A Clustered Randomized Controlled Trial to Reduce Secondhand Smoke Exposure among Non-smoking Pregnant Women in Sichuan Province, China
A health education intervention for non-smoking pregnant women in China’s Sichuan province, conducted by researchers from PHI's Center for International Tobacco Control, has demonstrated a significant reduction in secondhand smoke exposure, according to a new study published in the journal Nicotine and Tobacco Research.
China has the world's largest number of smokers, and the vast majority of them are men. Despite only 2.4 percent of women in China being smokers, the majority of women in the country report secondhand smoke exposure. The researchers indicate that exposure is greater for women who are rural, have a husband with greater cigarette consumption, have less knowledge about secondhand smoke, have less negative attitudes about it, and have no smoke-free home rules. According to the Global Adult Tobacco Survey, 65 percent of women of reproductive age (15-49 years old) in China reported high secondhand smoke exposure at home, yet few interventions have focused on pregnant women reducing their secondhand smoke exposure.
Secondhand smoke exposure causes cancer, cardiovascular disease and chronic respiratory illness for the person directly exposed, and can cause harmful effects to the fetus in non-smoking pregnant women, including low birthweight, fetal death, preterm delivery spontaneous abortion, and congenital malformation.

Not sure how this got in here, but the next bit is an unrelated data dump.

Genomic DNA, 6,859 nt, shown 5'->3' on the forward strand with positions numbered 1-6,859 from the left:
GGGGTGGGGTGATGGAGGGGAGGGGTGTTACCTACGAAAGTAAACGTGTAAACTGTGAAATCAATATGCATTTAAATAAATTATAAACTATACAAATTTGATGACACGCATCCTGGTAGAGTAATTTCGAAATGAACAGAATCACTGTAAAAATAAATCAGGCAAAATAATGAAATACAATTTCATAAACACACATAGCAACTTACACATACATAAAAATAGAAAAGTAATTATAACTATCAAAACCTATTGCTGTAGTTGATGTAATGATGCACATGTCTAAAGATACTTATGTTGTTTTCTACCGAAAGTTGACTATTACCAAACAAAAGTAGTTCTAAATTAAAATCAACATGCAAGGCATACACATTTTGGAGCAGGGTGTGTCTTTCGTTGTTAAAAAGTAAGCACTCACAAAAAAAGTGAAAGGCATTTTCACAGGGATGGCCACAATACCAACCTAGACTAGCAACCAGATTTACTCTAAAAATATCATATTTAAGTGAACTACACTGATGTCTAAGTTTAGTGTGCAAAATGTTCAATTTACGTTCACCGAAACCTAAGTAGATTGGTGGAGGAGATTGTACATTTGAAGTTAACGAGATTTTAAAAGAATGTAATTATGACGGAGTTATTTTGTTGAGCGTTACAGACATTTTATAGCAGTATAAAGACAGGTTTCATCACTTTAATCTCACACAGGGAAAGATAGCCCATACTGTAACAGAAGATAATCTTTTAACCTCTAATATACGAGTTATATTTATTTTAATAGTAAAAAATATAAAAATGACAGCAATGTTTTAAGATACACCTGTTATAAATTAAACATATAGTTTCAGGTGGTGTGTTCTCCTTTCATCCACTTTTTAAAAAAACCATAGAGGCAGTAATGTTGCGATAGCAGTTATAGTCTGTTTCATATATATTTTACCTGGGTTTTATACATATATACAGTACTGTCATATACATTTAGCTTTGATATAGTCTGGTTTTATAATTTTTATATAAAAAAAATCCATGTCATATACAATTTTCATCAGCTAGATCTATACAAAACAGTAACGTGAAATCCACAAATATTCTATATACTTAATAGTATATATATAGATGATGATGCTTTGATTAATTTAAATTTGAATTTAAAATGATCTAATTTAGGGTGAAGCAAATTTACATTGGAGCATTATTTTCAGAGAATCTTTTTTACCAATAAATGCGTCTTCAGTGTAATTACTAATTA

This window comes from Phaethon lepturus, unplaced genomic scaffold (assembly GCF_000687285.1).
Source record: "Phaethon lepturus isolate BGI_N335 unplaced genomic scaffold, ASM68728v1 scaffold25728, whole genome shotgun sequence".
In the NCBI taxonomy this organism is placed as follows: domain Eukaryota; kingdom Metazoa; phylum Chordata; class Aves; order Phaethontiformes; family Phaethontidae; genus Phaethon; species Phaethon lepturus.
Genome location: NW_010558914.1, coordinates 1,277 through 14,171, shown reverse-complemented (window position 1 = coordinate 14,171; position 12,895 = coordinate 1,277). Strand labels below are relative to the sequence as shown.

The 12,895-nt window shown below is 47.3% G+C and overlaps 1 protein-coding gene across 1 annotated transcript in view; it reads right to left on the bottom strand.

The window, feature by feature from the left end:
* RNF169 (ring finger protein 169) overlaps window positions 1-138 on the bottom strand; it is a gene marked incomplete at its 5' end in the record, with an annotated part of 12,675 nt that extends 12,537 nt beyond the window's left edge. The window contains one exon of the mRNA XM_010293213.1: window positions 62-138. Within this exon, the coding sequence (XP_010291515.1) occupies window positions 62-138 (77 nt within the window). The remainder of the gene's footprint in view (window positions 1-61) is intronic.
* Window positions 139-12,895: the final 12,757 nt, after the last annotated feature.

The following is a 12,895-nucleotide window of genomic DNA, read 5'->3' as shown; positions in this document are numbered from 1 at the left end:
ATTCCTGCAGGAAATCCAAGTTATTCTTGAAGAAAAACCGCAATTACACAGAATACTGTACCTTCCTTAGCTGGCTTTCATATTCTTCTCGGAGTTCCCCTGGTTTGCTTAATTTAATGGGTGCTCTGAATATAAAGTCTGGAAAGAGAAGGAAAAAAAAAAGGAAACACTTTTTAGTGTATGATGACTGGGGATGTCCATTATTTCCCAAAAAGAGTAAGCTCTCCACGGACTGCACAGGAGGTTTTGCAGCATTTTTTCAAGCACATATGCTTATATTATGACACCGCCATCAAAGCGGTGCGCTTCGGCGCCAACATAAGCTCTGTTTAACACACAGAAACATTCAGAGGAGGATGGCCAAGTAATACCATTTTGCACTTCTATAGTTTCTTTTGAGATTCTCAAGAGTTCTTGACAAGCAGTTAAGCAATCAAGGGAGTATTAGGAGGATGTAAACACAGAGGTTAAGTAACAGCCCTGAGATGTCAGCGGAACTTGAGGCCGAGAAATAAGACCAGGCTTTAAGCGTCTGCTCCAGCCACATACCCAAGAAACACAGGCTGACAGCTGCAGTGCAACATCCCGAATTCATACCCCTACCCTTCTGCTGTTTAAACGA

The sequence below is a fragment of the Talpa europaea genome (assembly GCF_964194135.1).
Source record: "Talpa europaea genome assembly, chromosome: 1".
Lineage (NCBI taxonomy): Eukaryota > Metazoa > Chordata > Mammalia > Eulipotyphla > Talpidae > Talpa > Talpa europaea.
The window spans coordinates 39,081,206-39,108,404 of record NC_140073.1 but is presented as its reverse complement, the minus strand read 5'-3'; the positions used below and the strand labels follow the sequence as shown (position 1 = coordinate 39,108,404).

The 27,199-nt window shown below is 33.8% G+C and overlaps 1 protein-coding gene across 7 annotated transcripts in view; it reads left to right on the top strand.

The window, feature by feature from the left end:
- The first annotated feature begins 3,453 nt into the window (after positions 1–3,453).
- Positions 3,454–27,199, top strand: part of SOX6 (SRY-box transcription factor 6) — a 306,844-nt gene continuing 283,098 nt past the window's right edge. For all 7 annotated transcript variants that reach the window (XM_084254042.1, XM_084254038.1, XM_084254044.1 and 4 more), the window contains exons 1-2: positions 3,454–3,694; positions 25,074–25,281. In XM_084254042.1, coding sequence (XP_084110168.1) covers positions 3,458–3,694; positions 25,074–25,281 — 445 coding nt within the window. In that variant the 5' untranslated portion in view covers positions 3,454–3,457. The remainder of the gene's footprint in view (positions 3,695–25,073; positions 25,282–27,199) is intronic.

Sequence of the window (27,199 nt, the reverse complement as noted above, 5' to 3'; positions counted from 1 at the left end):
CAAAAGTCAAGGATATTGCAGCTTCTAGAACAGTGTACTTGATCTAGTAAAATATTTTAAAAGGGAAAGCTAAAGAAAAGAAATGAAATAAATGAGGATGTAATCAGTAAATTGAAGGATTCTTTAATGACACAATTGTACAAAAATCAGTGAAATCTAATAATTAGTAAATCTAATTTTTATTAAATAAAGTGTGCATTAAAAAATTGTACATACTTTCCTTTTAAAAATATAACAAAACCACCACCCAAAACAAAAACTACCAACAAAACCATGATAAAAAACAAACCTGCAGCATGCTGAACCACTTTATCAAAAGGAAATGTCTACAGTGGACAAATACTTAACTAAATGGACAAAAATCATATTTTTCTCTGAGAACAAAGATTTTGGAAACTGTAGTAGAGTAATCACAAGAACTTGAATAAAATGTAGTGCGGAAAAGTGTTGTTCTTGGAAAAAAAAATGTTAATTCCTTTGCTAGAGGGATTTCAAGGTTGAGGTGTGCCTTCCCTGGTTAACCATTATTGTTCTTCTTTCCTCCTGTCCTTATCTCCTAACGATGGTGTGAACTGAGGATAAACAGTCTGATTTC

This clustered randomized controlled trial, conducted at eight hospitals in Sichuan, China, compared a prenatal health education intervention with usual clinical care as a control. The primary outcome was self-reported “no secondhand smoke exposure” before and three months after birth. The intervention consisted of three large group educational sessions, standardized clinician advice, brief monthly follow-up calls, and educational materials and resources. A random sample of participants was biochemically validated before birth with hair nicotine, a long-term biomarker of smoke exposure.
The intervention group was less likely to report secondhand smoke exposure than the control group, and this effect was sustained three months after birth. The intervention group also had greater changes in secondhand smoke knowledge and attitudes, and it had more smoke-free home rules and significant decreases in the husband’s daily cigarette consumption. Since most women in China report the home as a secondhand smoke exposure source, this study underscores that establishing and enforcing smoke-free policies at home can significantly reduce secondhand smoke exposure.
The researchers conclude that including this type of education intervention in medical care opportunities with pregnant women seeking prenatal care might protect millions of pregnant women from exposure to secondhand smoke and their children.